Hiking California: Kennedy Meadows to Tehachapi

The second day in Kennedy Meadows. I take a well deserved zero. While I’m enjoying a beer and a burger for breakfast at the store, two familiar faces show up. It’s Just Jake and Red Fox. We met before at Sonora Pass, 315 miles back. I’m happy to see them. The southbound bubble is real and happening. And us three are in it! I’m psyched that I get to hike with friends again. We enjoy a relaxed day and evening in Kennedy Meadows, only to be disturbed by an angry young bear who decides to wreck the neighbors shack in the middle of the night. Our host is busy trying to get a permit to kill the animal. Hopefully he won’t have to.

On my 3rd oasis day, it’s quite tempting to stay longer, but I hike out. My mailbox with trail food has arrived and I manage to pack my bag top heavy, despite the fact that I can finally send the bear vault back. The next stretch will take us to Tehachapi, 136 miles ahead. Jake and Fox are still busy reorganizing their stuff and I hike out alone. In this way I only have to keep up with my own pace.

km_storeJust Jake and Red Fox organizing and trying to fit everything in.

That night, we camp together, at Manter Creek, the 1st creek in the Rockhouse Basin, only 8.5 miles further. It’s dry in this late season so we carry a generous amount of water with us and have a luxurious dinner with burgers we brought from the general store.

Water is scarce, but it’s wifi galore in the desert! So therefor we check as often as we can, a very handy website where the hikers ahead of us have posted status updates on the water situation. At some points, there are even on trail water reports waiting for us near roads we cross. Awesome!

collage_desert5The terrain south of Kennedy Meadows. Taking in the stunning views. An on trail water report. 

Due to the many waterless stretches, we sometimes have to carry enough water to last 40 miles. That’s 1.5 days, in our pace. That’s a lot of water, and weight too. Most springs are dry. But there are a few water caches, places where trail angels have left water for hikers. Most of them are empty in this late season. Sometimes we get lucky, like at Kelso Valley Road or Walker Pass, where hikers ahead of us went into town and bought a few extra gallons of water, which they left for us at the pass. Bless them!

 collage_spring“Spring is dry 9/6/14”. That note saves us 2 miles of hiking. 

collage_emptycacheDry land. And an empty cache at Bird Spring Pass Rd.

collage_sunThe sunsets and sunrises are stunning. Every time around.

Hiking with Jake and Fox is challenging. They are super studs, and hike crazy fast. My strategy is the following: I always hike out first, and I take a 0.5 to 1 hour head start. They have strong legs and always catch me no matter how hard I hike. We are always happy to see each other and take a quick snack break together. Then they spread their wings and fly away and I try to keep up with them. But most of the time, I bite their dust and see them either when they break again for lunch, or whenever they set up camp for the night.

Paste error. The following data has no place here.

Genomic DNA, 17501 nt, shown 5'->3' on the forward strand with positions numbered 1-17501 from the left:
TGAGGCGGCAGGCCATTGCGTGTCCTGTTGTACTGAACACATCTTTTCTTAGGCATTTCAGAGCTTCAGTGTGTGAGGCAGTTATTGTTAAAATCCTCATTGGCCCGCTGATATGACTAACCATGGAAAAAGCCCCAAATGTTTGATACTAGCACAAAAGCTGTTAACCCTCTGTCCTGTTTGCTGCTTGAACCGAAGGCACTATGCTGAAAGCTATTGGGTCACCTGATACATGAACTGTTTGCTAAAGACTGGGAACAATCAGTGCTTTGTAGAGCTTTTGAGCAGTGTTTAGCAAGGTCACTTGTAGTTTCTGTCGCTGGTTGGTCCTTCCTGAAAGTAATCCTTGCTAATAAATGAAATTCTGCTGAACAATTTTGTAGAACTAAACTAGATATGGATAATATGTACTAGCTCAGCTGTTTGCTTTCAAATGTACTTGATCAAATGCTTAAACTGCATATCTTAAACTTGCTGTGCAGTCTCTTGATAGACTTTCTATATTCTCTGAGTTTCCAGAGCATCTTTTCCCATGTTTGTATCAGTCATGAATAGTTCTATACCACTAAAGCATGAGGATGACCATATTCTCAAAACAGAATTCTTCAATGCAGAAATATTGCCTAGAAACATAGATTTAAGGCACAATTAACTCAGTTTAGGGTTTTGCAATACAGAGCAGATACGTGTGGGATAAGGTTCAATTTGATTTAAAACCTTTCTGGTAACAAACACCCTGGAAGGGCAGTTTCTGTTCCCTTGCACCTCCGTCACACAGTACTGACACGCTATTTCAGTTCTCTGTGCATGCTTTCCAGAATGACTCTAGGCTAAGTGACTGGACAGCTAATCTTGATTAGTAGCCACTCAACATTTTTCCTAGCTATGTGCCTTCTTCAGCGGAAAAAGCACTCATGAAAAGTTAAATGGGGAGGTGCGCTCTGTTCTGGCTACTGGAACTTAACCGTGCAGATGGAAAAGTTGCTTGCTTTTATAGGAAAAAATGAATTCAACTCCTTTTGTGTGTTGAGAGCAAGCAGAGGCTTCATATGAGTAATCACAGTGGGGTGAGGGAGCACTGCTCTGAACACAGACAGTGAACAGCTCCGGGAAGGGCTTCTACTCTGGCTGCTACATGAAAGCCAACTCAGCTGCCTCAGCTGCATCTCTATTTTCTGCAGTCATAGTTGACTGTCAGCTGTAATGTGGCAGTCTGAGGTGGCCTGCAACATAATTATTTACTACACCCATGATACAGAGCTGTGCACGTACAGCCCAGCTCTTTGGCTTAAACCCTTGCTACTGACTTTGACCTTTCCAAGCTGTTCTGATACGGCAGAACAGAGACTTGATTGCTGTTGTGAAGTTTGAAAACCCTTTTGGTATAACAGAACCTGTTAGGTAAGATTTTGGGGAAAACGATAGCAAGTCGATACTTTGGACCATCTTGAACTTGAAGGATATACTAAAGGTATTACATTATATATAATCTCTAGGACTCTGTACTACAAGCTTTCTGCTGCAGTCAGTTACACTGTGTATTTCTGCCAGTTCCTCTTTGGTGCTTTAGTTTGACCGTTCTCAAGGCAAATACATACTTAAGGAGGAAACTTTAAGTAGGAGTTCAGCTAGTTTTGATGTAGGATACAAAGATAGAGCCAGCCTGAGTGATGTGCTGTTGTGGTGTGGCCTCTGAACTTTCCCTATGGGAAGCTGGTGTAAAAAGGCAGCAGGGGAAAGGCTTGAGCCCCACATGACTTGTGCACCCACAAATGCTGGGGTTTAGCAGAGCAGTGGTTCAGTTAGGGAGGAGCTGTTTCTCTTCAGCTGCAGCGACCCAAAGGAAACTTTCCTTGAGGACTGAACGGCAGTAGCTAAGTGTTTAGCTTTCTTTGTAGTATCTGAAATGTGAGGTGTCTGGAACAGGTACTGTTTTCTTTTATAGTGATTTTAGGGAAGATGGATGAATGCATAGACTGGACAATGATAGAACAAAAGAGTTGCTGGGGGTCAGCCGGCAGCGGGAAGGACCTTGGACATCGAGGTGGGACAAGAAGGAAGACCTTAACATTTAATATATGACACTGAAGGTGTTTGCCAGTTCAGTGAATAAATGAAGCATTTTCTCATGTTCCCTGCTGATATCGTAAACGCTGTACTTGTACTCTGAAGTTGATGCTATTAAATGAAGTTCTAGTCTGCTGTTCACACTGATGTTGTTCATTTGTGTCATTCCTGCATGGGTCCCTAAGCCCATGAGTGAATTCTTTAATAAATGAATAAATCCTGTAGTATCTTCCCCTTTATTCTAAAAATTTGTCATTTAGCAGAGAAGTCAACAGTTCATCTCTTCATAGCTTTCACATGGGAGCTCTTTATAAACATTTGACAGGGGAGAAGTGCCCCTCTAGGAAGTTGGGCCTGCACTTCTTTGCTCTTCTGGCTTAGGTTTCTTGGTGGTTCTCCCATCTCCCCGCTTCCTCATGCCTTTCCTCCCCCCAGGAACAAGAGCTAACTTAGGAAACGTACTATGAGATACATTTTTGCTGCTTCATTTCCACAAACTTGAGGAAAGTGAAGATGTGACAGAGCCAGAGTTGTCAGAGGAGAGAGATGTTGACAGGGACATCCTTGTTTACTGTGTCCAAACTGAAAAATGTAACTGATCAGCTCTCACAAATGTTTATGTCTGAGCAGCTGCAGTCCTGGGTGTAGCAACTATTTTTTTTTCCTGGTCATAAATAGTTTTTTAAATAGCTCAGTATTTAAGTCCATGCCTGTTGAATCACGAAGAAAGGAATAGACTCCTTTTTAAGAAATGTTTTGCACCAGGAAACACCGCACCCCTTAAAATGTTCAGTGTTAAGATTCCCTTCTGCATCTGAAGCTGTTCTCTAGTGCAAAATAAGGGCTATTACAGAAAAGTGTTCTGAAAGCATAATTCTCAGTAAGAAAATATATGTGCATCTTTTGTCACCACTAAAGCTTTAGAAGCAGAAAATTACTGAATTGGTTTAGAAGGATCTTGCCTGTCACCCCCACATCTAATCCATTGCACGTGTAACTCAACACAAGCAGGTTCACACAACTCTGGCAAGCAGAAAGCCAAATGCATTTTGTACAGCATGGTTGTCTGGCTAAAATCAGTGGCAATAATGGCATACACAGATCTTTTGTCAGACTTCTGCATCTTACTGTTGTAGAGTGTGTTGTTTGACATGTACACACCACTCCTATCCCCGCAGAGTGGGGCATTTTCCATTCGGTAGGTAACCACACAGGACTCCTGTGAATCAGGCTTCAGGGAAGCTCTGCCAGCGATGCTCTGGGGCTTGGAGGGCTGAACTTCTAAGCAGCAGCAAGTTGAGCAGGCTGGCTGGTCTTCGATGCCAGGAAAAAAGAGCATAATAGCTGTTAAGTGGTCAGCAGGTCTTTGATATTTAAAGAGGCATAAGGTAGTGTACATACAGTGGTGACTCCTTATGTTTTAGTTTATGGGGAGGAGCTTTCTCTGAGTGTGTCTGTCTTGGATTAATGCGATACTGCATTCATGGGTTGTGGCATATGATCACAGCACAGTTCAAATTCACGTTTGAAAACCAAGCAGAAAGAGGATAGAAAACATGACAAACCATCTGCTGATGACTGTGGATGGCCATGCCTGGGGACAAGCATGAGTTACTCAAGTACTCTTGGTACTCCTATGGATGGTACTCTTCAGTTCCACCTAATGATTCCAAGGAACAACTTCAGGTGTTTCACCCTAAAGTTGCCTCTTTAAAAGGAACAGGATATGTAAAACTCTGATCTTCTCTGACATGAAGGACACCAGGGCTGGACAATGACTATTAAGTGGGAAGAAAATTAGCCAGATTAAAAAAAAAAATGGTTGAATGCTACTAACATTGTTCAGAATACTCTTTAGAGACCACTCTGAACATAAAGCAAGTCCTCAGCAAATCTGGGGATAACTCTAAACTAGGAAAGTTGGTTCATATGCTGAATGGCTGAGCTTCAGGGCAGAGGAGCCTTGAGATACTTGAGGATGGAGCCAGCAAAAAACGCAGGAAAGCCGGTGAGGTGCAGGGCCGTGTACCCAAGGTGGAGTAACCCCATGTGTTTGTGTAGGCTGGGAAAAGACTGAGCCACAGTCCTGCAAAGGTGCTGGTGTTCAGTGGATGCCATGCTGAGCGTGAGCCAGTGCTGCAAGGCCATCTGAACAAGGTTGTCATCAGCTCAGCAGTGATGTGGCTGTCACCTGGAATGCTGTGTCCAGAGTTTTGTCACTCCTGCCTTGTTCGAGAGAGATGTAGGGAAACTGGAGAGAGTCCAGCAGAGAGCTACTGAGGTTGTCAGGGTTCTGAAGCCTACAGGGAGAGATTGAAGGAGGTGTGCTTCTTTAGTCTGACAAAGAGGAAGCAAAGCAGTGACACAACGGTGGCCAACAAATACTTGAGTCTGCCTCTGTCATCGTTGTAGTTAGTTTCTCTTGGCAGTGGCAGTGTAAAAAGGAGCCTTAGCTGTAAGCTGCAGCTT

Their footprints are for me to follow and I feel safe.

After 4 days of hiking in the desert heat, we see some strange objects in the distance. When we come closer, we can distinguish the shapes better. It’s a windfarm! Hundreds of windmills surround us. My Dutch heart is beating faster!

collage_windmillsWindmills behind the trees. Windmills at dawn. Windmills in a row. Oh yeah, it’s windy too.  

It’s crazy windy up here. Hence all the mills. In the evening, I try to pitch up my tent but it doesn’t work. It’s too windy here. Aaah, I get super frustrated and I tell Jake and Fox that I am looking for a more secluded space, which I find just around the corner from their tent. The next morning, it’s only a 10 mile hike to Tehachapi. I check the elevation profile. It’s a flat out hike for the first 4 miles, and the next 6 miles downhill. Oh wow, easy trail, that doesn’t happen often! On town day, I allow myself to fantasize about food and drinks. My cravings are Coca Cola, fresh juice, fruit, and French fries. I can’t wait to get into town and stuff my face. During a long and dull road walk through the windfarm, Jake and Fox catch me. Fast as they are, I only get to see them a brief minute. In the distance, I can see Hwy 58, from where we can hitch into Tehachapi.

windmills_morningHazy sky and windmills in the early AM.

On the ridge, just before the long descend into Hwy 58, I am facing a storm that is bigger than I ever have experienced in my life. I’m from windy Holland, and this is a huge statement for me. The wind is blowing so hard that I almost get blown off of the ridge. It’s crazy! They didn’t build the windfarm just for fun, that’s for sure! I have a hard time getting down. I feel so frustrated right now. I anticipated on an easy 10 miles, but nothing on this goddamn trail is easy, so it seems. It’s the hardest descend on the trail so far. Fighting the storm, I finally reach the valley floor. The sound of the cars overrules the strong wind. Hitching is not easy here. The cars race past us with full speed.


Fox is being a badass at it!

But we eventually do get a ride from a lovely couple, who are hikers and mountain rescue workers themselves. First stop is Albertsons, where I buy for over 50 USD worth of food. I order a big bag of fried potato wedges at the deli, and start eating them straight out of the bag, followed by a big bottle of Illy Iced Cappuccino. All this while scanning the isles, searching for more food. We take the rest of the food with us to our hotel room. We manage to eat ourselves in a deep food coma. Sleep comes fast.


Food fest. We eat all this in one attempt. A thru-dinner.